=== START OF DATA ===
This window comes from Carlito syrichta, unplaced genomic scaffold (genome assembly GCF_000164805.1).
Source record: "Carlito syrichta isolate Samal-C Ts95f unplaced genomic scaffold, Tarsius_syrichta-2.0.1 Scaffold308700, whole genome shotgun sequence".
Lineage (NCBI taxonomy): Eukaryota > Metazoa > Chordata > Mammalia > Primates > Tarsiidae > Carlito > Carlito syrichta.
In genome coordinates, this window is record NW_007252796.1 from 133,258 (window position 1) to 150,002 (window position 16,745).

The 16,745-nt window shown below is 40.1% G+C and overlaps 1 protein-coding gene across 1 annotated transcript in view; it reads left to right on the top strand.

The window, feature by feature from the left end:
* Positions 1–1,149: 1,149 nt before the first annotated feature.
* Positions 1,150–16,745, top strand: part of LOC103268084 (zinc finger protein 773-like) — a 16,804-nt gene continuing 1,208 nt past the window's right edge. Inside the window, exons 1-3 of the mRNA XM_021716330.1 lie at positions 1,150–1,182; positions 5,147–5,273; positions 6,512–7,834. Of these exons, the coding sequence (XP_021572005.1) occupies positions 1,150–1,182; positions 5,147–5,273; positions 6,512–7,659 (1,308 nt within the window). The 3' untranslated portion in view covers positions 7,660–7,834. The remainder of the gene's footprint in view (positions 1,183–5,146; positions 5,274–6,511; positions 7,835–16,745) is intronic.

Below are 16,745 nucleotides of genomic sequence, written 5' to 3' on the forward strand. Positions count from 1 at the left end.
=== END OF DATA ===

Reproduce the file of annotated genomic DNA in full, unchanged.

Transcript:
This window comes from Carlito syrichta, unplaced genomic scaffold (genome assembly GCF_000164805.1).
Source record: "Carlito syrichta isolate Samal-C Ts95f unplaced genomic scaffold, Tarsius_syrichta-2.0.1 Scaffold308700, whole genome shotgun sequence".
Lineage (NCBI taxonomy): Eukaryota > Metazoa > Chordata > Mammalia > Primates > Tarsiidae > Carlito > Carlito syrichta.
In genome coordinates, this window is record NW_007252796.1 from 133,258 (window position 1) to 150,002 (window position 16,745).

The 16,745-nt window shown below is 40.1% G+C and overlaps 1 protein-coding gene across 1 annotated transcript in view; it reads left to right on the top strand.

The window, feature by feature from the left end:
* Positions 1–1,149: 1,149 nt before the first annotated feature.
* Positions 1,150–16,745, top strand: part of LOC103268084 (zinc finger protein 773-like) — a 16,804-nt gene continuing 1,208 nt past the window's right edge. Inside the window, exons 1-3 of the mRNA XM_021716330.1 lie at positions 1,150–1,182; positions 5,147–5,273; positions 6,512–7,834. Of these exons, the coding sequence (XP_021572005.1) occupies positions 1,150–1,182; positions 5,147–5,273; positions 6,512–7,659 (1,308 nt within the window). The 3' untranslated portion in view covers positions 7,660–7,834. The remainder of the gene's footprint in view (positions 1,183–5,146; positions 5,274–6,511; positions 7,835–16,745) is intronic.

Below are 16,745 nucleotides of genomic sequence, written 5' to 3' on the forward strand. Positions count from 1 at the left end.